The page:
The fair dividend rate rules were amended by the Taxation (Business Taxation and Remedial Matters) Act 2007 to provide that there is no FIF income for an interest if the interest is a 10% or more holding in a grey list company at the start of an income year. This ensures there is no FIF income if that holding falls below 10% during the year. This treatment is consistent with the general fair dividend rate treatment, which ignores purchases of shares during a year (other than quick sales).
However, this 2007 amendment should not generally apply to managed funds that hold shares in a foreign investment vehicle because the remaining grey list exemption for 10% or more interests does not apply to managed funds such as portfolio investment entities. Instead, the fair dividend rate method applies to these investments. Accordingly, an exclusion has been made to this amendment for managed funds (portfolio investment entities, entities eligible to be portfolio investment entities or life insurance companies) that hold interests in foreign investment vehicles (as defined in section YA 1 of the Income Tax Act 2007 and section OB 1 of the Income Tax Act 2004).
A managed fund is therefore able to use the fair dividend rate method for a 10% or more interest in a foreign investment vehicle that is resident in a grey list country (as it was previously able to for an interest in a foreign investment vehicle resident in a non-grey list country). This exclusion has been achieved by amendments to the fair dividend rate method provisions in the Income Tax Act 2007 (sections EX 52 and EX 53) and the Income Tax Act 2004 (sections EX 44C and EX 44D).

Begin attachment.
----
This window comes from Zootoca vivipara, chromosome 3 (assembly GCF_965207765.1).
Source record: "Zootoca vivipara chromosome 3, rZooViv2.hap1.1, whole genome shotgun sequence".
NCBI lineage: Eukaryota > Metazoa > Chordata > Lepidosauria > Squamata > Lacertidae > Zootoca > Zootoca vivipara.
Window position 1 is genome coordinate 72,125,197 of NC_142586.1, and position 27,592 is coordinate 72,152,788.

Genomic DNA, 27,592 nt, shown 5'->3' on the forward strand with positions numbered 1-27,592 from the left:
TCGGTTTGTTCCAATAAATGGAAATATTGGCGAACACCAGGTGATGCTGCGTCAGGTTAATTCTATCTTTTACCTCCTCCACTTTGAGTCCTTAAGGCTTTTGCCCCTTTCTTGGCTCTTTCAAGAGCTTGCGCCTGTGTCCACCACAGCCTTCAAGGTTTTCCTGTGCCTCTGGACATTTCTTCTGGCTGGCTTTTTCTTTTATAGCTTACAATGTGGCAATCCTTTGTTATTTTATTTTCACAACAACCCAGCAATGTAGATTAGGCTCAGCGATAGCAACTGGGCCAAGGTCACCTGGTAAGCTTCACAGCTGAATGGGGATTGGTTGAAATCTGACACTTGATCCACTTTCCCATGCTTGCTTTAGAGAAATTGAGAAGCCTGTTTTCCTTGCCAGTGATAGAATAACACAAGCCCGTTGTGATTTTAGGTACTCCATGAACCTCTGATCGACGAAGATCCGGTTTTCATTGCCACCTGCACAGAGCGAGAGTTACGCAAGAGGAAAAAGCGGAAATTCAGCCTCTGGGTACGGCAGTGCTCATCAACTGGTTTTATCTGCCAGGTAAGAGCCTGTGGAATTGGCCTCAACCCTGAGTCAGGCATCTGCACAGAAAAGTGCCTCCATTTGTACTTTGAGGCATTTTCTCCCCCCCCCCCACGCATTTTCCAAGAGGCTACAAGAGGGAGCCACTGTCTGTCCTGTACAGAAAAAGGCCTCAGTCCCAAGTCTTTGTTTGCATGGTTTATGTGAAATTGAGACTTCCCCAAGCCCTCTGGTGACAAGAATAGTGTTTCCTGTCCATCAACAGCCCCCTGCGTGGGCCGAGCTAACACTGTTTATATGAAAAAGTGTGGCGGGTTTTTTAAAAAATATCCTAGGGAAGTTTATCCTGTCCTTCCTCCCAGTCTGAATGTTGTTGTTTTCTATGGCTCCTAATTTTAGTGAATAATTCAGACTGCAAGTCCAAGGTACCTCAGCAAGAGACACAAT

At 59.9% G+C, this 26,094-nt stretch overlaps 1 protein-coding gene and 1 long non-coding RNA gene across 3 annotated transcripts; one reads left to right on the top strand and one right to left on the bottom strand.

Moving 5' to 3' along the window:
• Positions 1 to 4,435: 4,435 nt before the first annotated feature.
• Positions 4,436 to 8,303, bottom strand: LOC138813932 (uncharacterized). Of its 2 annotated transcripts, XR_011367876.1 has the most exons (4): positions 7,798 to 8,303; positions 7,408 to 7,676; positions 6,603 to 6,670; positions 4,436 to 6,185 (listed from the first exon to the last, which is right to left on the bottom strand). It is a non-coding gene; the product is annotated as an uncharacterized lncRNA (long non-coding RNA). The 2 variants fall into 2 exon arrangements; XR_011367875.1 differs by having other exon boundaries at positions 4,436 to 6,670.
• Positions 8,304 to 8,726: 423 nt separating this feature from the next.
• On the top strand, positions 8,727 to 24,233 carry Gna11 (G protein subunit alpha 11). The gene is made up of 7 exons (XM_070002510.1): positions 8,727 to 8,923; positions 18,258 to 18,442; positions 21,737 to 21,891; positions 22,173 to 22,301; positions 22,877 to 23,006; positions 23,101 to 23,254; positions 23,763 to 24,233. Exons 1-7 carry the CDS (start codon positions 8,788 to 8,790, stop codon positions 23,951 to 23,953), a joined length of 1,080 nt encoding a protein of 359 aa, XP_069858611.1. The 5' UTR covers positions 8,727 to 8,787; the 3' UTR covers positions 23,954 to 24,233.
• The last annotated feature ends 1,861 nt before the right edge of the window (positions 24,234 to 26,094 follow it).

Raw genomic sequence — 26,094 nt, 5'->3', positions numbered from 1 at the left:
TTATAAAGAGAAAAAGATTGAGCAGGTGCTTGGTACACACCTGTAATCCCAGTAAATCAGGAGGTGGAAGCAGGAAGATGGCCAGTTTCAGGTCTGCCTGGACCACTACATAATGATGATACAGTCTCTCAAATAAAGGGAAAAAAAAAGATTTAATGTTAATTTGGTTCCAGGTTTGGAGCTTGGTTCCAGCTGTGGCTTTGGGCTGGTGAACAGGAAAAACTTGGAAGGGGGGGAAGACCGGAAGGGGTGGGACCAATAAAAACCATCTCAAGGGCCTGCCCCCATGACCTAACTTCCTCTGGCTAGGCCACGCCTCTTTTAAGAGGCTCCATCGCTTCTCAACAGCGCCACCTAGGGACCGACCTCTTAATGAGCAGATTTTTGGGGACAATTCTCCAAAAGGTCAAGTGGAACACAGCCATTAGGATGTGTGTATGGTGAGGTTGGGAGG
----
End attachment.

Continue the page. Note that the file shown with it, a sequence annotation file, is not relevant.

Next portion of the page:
Related amendments have been made to sections EX 59 and CD 36 of the Income Tax Act 2007 and sections EX 47 and CD 26 of the Income Tax Act 2004 to ensure that the dividend exclusion continues to apply for a managed fund holding an interest in a foreign investment vehicle.
Cost method: transitional rule
The cost method in the FIF rules was amended by the Taxation (Business Taxation and Remedial Matters) Act 2007 to allow investors to use their actual cost for their opening value under that method, instead of having to obtain an independent valuation, for interests acquired in the 2005–06 or 2006–07 income year. This amendment was designed to reduce compliance costs for taxpayers using the cost method for the 2007–08 income year, the first income year that the cost method is used for.
An amendment has been made to the cost method in section EX 56 of the Income Tax Act 2007 and section EX 45B of the Income Tax Act 2004 to ensure that the opening value option is available only for the 2007–08 income year and not future income years. This is because the opening value does not include an uplift factor for the previous year’s FIF income to act as a proxy for an increase in the value of the investment.
Cost method: effect of previous year’s quick sale gains on opening values
The cost method in section EX 56 of the Income Tax Act 2007 has been amended so that the formulas for calculating the opening value do not include the previous year’s quick sales gains. Quick sale gains from the previous year should not be included in calculating the opening value because this would overstate FIF income in the current year.